Indeed. Though 'extinct' in a very Britishy Burkes Peerage kinda way. The Crown may revive 'extinct' titles and has often done so. The title of 'Duke of Somerset' has become extinct several times but just when it thinks it's out, they pull it back in. Our ex-marine second runner-up in the race for the Principality of Wales was the first Earl of Wessex since Harold ('is that an arrow in your eye or are you just pleased to see me?') Godwinson. Even though, as I pointed out at the time, he had never lit a firework in his life.

John Dean
Oxford
De-frag to reply
My question is "how does an earldom become extinct?" I ... niece, or somebody. Does it mean they did something bad?

An earldom can generally only pass down the male line. If a dead earl has no sons, it passes down ... generations until a male heir through the male line is found. If none can be found, the earldom becomes extinct.

Or, in some cases, dormant. (That's when no known heir is found in the male line, but it turns out a few generations later that one did exist after all.)

Cheers, Harvey
Ottawa/Toronto/Edmonton for 30 years;
Southern England for the past 21 years.
(for e-mail, change harvey to whhvs)
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Ahh, I was wondering about that.
Back to the extinction. Didn't an earl used to do something useful serving as administrator for a chunk of land? Or was it always a ceremonial title. So when the earldom became extinct, didn't the chunk of land still need an administrator? Was the earldom in effect continued, perhaps with a name change?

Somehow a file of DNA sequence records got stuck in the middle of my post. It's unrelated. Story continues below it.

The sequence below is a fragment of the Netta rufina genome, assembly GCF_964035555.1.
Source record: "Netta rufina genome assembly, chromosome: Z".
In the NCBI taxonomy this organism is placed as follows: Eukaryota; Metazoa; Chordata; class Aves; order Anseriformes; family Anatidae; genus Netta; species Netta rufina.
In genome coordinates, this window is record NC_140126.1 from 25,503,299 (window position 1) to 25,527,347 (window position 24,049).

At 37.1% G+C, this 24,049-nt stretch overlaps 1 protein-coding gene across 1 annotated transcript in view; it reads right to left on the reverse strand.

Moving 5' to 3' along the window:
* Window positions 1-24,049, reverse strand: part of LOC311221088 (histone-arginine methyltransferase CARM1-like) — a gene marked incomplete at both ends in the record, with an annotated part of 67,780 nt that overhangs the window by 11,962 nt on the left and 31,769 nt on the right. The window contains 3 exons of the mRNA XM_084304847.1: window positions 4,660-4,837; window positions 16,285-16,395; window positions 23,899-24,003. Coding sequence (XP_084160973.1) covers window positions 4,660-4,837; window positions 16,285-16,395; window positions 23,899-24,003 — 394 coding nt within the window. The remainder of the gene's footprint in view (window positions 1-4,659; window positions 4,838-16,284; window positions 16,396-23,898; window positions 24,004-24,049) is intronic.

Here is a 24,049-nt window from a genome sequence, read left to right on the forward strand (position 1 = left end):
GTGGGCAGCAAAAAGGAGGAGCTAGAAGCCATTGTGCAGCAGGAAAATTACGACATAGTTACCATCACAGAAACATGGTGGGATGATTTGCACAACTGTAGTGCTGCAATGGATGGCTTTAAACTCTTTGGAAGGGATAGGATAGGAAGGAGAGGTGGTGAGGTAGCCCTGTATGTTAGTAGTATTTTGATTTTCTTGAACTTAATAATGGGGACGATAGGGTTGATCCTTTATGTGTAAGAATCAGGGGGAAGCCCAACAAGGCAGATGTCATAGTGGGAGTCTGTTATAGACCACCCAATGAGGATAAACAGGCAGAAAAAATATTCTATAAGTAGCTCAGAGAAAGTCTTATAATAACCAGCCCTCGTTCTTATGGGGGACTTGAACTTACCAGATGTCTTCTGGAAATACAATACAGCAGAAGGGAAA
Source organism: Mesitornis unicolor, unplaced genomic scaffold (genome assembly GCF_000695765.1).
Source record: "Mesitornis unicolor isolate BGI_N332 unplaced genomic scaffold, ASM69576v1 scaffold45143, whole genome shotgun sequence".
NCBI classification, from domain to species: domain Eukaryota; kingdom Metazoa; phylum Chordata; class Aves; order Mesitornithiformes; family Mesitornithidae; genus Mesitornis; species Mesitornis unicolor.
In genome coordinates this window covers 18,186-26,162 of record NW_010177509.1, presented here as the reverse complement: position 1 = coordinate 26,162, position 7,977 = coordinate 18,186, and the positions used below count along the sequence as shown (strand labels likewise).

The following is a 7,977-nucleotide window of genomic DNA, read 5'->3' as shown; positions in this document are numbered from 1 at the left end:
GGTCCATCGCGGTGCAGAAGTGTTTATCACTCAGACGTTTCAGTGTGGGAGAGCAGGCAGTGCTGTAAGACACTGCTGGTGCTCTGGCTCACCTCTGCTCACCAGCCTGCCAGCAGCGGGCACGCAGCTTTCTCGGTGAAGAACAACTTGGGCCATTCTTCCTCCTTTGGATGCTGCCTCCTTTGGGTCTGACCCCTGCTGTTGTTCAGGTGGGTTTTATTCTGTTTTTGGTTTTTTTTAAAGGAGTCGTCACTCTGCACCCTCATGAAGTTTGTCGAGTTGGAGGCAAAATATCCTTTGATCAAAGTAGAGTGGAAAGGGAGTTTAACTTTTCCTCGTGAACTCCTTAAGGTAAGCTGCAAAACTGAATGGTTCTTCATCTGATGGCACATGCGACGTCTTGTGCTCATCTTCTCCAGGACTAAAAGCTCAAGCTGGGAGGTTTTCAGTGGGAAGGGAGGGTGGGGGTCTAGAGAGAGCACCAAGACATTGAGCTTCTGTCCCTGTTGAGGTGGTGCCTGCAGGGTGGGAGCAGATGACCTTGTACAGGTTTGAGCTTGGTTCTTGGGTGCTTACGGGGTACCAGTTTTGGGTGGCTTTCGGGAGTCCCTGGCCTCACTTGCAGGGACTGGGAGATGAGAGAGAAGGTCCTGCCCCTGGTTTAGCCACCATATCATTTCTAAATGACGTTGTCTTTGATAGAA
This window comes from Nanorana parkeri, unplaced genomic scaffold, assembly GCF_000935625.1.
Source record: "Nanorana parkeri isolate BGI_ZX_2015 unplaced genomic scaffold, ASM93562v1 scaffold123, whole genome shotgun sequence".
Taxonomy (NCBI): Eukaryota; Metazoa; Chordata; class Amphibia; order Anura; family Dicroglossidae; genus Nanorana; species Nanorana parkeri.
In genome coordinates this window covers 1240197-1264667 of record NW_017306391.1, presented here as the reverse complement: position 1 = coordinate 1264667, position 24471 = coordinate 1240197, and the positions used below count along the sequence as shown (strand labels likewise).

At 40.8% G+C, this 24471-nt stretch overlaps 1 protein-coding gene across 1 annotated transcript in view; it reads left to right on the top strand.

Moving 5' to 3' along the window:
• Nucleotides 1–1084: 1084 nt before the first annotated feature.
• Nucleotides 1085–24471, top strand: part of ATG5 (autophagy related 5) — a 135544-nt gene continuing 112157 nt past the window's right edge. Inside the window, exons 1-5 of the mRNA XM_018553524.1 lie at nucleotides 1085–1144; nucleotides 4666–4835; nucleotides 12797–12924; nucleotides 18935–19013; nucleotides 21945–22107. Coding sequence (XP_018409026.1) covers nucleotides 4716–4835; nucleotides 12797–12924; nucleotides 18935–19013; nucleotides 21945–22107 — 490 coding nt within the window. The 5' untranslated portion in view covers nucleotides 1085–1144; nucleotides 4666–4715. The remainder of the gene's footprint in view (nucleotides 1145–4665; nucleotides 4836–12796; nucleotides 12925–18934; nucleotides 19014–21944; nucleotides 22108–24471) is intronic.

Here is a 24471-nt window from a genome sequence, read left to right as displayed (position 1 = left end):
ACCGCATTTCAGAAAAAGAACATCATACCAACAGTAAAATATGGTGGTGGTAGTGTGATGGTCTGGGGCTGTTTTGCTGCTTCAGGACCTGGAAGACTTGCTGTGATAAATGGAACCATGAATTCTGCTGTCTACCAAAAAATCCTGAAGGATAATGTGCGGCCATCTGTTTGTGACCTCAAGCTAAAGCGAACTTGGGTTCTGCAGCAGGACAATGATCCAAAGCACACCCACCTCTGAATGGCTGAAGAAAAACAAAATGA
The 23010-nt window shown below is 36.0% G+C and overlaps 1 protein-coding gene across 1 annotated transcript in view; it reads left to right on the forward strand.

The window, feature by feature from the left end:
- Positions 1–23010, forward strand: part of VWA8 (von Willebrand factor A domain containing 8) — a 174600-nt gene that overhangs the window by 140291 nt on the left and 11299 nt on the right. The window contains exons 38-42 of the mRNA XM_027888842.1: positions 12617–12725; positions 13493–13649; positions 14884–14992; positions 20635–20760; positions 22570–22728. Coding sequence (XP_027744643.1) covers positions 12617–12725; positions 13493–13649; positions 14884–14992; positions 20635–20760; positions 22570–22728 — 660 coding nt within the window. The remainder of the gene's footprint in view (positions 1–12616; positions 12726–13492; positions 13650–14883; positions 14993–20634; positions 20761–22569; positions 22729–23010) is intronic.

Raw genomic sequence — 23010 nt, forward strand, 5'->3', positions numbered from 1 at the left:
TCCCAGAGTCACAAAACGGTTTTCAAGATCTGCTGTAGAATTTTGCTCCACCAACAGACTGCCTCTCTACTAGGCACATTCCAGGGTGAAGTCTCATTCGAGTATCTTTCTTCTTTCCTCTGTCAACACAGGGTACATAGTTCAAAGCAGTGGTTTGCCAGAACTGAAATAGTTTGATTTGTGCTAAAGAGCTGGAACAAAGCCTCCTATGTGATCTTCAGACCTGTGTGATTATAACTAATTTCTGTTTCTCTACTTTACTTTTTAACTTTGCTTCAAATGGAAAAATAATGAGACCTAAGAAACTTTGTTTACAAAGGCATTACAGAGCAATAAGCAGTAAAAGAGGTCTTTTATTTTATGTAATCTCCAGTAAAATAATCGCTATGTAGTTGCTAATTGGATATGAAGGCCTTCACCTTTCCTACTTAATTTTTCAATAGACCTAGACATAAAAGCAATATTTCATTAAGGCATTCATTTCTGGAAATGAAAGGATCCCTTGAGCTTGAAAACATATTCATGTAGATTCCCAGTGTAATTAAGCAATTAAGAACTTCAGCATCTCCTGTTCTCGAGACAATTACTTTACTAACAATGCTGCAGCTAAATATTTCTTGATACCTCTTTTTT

Also, it does seem strange that the only noble positions that are inheritable by females are the ones at the tops queens and kings. Or are there others?
Richard Maurer To reply, remove half
Sunnyvale, California of a homonym of a synonym for also.
Richard Maurer To reply, remove half
Sunnyvale, California of a homonym of a synonym for also.
Students: We have free audio pronunciation exercises.
Also, it does seem strange that the only noble positions that are inheritable by females are the ones at the tops queens and kings.

I don't think many of us are yet ready for a female King. Our current Sovereign-&-Queen fills that role quite effectively, IMHO.